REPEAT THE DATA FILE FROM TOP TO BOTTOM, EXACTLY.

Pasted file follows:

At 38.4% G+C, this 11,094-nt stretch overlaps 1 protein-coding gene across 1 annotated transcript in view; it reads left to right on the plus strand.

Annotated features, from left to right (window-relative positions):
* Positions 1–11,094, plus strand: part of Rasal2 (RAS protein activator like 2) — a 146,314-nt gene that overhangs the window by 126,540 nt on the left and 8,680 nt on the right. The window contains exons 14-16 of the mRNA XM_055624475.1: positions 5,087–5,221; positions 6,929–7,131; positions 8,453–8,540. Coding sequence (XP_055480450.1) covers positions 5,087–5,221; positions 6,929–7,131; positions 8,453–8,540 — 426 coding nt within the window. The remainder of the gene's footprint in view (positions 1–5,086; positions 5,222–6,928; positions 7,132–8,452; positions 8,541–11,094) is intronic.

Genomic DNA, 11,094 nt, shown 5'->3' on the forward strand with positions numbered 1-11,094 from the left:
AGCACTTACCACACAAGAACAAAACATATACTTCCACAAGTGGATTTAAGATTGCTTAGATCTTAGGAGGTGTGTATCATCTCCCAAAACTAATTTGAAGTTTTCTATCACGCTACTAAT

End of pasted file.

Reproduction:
At 38.4% G+C, this 11,094-nt stretch overlaps 1 protein-coding gene across 1 annotated transcript in view; it reads left to right on the plus strand.

Annotated features, from left to right (window-relative positions):
* Positions 1–11,094, plus strand: part of Rasal2 (RAS protein activator like 2) — a 146,314-nt gene that overhangs the window by 126,540 nt on the left and 8,680 nt on the right. The window contains exons 14-16 of the mRNA XM_055624475.1: positions 5,087–5,221; positions 6,929–7,131; positions 8,453–8,540. Coding sequence (XP_055480450.1) covers positions 5,087–5,221; positions 6,929–7,131; positions 8,453–8,540 — 426 coding nt within the window. The remainder of the gene's footprint in view (positions 1–5,086; positions 5,222–6,928; positions 7,132–8,452; positions 8,541–11,094) is intronic.

Genomic DNA, 11,094 nt, shown 5'->3' on the forward strand with positions numbered 1-11,094 from the left:
AGCACTTACCACACAAGAACAAAACATATACTTCCACAAGTGGATTTAAGATTGCTTAGATCTTAGGAGGTGTGTATCATCTCCCAAAACTAATTTGAAGTTTTCTATCACGCTACTAAT